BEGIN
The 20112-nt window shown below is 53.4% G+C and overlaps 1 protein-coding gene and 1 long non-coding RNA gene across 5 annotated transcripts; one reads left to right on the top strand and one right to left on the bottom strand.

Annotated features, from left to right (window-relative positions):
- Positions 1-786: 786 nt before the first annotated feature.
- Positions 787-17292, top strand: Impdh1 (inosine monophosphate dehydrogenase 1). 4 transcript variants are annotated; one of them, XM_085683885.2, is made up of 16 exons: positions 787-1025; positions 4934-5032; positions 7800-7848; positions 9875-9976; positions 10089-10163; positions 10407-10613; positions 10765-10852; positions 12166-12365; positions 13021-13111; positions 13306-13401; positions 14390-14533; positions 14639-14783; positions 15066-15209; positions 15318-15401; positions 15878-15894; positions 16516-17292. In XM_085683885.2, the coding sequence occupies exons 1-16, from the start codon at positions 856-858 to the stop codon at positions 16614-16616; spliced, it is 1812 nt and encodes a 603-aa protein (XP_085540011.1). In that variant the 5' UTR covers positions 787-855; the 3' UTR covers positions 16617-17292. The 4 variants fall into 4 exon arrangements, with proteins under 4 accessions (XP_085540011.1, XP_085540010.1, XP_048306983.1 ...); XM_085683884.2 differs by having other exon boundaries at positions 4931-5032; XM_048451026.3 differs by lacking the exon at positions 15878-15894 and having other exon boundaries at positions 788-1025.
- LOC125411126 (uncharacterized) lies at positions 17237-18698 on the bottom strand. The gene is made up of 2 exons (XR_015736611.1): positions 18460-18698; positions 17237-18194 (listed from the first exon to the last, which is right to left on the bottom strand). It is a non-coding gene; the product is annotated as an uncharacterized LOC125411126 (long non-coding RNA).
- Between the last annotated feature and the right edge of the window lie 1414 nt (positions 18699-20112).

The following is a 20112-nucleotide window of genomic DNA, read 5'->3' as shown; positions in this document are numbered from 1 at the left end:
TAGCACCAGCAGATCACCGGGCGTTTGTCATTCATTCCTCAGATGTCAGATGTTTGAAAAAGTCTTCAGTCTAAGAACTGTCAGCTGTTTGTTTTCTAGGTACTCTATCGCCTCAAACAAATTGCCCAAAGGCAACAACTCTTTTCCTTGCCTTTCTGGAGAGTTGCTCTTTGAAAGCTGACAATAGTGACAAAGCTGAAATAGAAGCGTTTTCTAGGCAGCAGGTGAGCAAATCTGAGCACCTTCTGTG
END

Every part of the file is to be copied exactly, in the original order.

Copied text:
The 20112-nt window shown below is 53.4% G+C and overlaps 1 protein-coding gene and 1 long non-coding RNA gene across 5 annotated transcripts; one reads left to right on the top strand and one right to left on the bottom strand.

Annotated features, from left to right (window-relative positions):
- Positions 1-786: 786 nt before the first annotated feature.
- Positions 787-17292, top strand: Impdh1 (inosine monophosphate dehydrogenase 1). 4 transcript variants are annotated; one of them, XM_085683885.2, is made up of 16 exons: positions 787-1025; positions 4934-5032; positions 7800-7848; positions 9875-9976; positions 10089-10163; positions 10407-10613; positions 10765-10852; positions 12166-12365; positions 13021-13111; positions 13306-13401; positions 14390-14533; positions 14639-14783; positions 15066-15209; positions 15318-15401; positions 15878-15894; positions 16516-17292. In XM_085683885.2, the coding sequence occupies exons 1-16, from the start codon at positions 856-858 to the stop codon at positions 16614-16616; spliced, it is 1812 nt and encodes a 603-aa protein (XP_085540011.1). In that variant the 5' UTR covers positions 787-855; the 3' UTR covers positions 16617-17292. The 4 variants fall into 4 exon arrangements, with proteins under 4 accessions (XP_085540011.1, XP_085540010.1, XP_048306983.1 ...); XM_085683884.2 differs by having other exon boundaries at positions 4931-5032; XM_048451026.3 differs by lacking the exon at positions 15878-15894 and having other exon boundaries at positions 788-1025.
- LOC125411126 (uncharacterized) lies at positions 17237-18698 on the bottom strand. The gene is made up of 2 exons (XR_015736611.1): positions 18460-18698; positions 17237-18194 (listed from the first exon to the last, which is right to left on the bottom strand). It is a non-coding gene; the product is annotated as an uncharacterized LOC125411126 (long non-coding RNA).
- Between the last annotated feature and the right edge of the window lie 1414 nt (positions 18699-20112).

The following is a 20112-nucleotide window of genomic DNA, read 5'->3' as shown; positions in this document are numbered from 1 at the left end:
TAGCACCAGCAGATCACCGGGCGTTTGTCATTCATTCCTCAGATGTCAGATGTTTGAAAAAGTCTTCAGTCTAAGAACTGTCAGCTGTTTGTTTTCTAGGTACTCTATCGCCTCAAACAAATTGCCCAAAGGCAACAACTCTTTTCCTTGCCTTTCTGGAGAGTTGCTCTTTGAAAGCTGACAATAGTGACAAAGCTGAAATAGAAGCGTTTTCTAGGCAGCAGGTGAGCAAATCTGAGCACCTTCTGTG